Sunday, June 03, 2018

The Green Inferno

Inspired by the well-known cannibal film, Cannibal Holocaust, Eli Roth directs The Green Inferno (2013), a horror and adventure movie that portrays the controversial practice that was allegedly once part (or perhaps still is part) of the cultural rituals of some indigenous tribes living in the Amazon forest, human cannibalism. A group of young American humanitarian activists travel to the Peruvian Amazon to oppose the establishment of a multinational corporation helped by the local government which will destroy “untouched” areas of the jungle and kill indigenous tribes living there.

On their way to the Amazon, the group can see from the window of their plane the beautiful landscape of the rainforest: the predominant colour on the screen is the green of the jungle with some rivers crossing in between. Those images, and later the long trip by boat to the construction site, make the activists think that indeed the Amazon is an untouched environment in danger. They use as a strategy the exposition the corporation and the military supporting it (ready to kill the natives) on social media. Their plan seemed to have worked, so get on a plane on their way home after having saved the Amazon. Unfortunately, the plane crash in the middle of the jungle where they get kidnapped by a Cannibal tribe that tortures them one by one and prepare them as food for the whole tribe. Like Cannibal Holocaust, Roth makes the bloody killings look very realistic and transmits the feelings of the horrified activists. Nevertheless, the movie does not portray the cannibal tribe as evil or inhumane, on the other hand, Roth discusses different controversial traditions (including genital mutilation and cannibalism) and the difficulties on trying to eliminate or condemn certain practices that are deeply rooted in some cultures. The “human” side of the tribe is represented with the little girl that helps the protagonist Justine (Lorenza Izzo) to escape.

Justine finds her way out of a genital mutilation ceremony and runs into an armed conflict between another private corporation and the tribe. She uses this moment to get rescued and appeal for some real action to stop the destruction of the Amazon and the persecution of the tribe. Once she goes back to the U.S. she uses the influence of her father (lawyer in the UN) to denounce the private corporation’s abuse of human rights. At this point, Justine does not mention anything about her experience or how her group was assassinated by the tribe which will protect the tribe and strengthen the argument for the Amazon preservation.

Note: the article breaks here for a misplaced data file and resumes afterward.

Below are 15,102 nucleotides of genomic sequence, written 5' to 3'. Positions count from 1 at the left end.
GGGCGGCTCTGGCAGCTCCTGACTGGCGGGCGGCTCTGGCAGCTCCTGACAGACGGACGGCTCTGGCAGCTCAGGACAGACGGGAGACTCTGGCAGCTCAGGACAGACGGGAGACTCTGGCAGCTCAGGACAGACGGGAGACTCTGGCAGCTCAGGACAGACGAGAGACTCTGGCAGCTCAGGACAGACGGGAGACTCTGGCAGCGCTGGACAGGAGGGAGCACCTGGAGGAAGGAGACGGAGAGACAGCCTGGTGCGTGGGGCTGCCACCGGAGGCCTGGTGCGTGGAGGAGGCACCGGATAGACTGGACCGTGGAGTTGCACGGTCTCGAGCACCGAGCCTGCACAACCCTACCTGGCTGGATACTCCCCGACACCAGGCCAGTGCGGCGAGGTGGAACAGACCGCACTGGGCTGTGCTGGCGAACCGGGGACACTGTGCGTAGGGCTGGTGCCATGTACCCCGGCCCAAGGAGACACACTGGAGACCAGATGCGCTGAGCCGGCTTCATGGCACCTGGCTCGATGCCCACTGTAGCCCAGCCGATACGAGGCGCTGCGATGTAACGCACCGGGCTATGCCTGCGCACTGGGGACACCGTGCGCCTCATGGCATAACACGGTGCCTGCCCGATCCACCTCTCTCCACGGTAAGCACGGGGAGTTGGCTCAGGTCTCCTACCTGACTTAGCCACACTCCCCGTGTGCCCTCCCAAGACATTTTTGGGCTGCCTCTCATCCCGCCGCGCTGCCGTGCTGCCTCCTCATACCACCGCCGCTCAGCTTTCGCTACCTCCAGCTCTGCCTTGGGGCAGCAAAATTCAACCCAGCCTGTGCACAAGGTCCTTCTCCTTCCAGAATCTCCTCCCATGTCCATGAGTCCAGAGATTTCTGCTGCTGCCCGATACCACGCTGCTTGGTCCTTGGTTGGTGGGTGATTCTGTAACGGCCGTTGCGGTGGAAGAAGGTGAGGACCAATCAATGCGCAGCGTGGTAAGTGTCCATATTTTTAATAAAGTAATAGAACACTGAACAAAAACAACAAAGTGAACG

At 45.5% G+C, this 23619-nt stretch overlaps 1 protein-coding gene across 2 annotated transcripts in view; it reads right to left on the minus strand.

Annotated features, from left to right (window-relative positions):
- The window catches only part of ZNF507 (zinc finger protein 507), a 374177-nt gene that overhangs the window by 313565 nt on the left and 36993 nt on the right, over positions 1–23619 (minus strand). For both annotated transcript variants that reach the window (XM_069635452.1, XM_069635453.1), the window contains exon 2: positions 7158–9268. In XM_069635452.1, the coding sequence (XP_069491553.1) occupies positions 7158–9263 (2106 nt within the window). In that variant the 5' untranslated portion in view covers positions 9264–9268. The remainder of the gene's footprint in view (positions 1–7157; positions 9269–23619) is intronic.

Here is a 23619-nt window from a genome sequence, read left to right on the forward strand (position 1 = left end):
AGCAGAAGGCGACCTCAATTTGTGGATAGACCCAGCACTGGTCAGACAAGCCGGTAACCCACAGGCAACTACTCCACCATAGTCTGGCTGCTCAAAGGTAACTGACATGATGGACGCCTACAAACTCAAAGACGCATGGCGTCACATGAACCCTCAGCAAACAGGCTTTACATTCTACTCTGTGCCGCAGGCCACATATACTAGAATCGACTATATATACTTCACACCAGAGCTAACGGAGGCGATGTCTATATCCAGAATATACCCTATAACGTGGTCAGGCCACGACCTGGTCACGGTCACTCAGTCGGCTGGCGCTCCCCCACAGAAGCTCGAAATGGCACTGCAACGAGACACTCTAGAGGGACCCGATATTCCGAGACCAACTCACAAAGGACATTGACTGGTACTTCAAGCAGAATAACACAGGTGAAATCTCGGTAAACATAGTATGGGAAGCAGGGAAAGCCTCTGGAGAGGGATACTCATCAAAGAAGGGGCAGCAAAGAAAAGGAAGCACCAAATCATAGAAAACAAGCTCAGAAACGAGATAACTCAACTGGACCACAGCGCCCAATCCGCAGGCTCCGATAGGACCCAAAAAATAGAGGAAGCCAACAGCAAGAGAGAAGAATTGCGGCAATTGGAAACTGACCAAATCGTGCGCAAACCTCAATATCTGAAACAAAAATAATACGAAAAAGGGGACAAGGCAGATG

In addition to displaying bloody and shocking scenes of cannibalism, this movie communicates a sarcastic opinion about activism and about efforts to protect the Amazon rainforest. Before the protest, all the activist group is seen excited about promoting meaningful changes in society and politics, but their efforts remain useless. By the end of the movie, we are taken to some point at the beginning of the movie when Justine was still at the university campus; she wakes up from a horrifying nightmare and the little group of activists that convinced her to travel to the Amazon are still protesting for some campus-related issue. Protecting the Amazon forest and its people is solely a fantasy. Even if there are people protesting for a good cause like preserving indigenous communities with centuries of history, there are numerous layers that make the issue more difficult to tackle such as the flow of money involved, corruption, or the fact that Amazon is not really “untouched” nature. Even those aspects of the tribes like cannibalism could change the way one thinks about them (Are cannibals worth fighting for?).

Various aspects of the Amazon forest are portrayed in the movie, but throughout it is suggested that it would be better not to venture too far in the jungle. The Amazon's dangers (be they human or natural) win out over the beauty of its green richness. Interestingly, there is nothing said about the protection of plants or animals of the Amazon like it is usually done in other Amazon or jungle movies. On the contrary, the plot shows little consideration to the animal life (a machete and a gun are given to the young Americans in case they find any animal in the jungle). Travelling to the Amazon for activism or tourism is portrayed as a worthless cause. Its landscape could seem very green, but its insides are more like an inferno for those who are not aware of how life is there.

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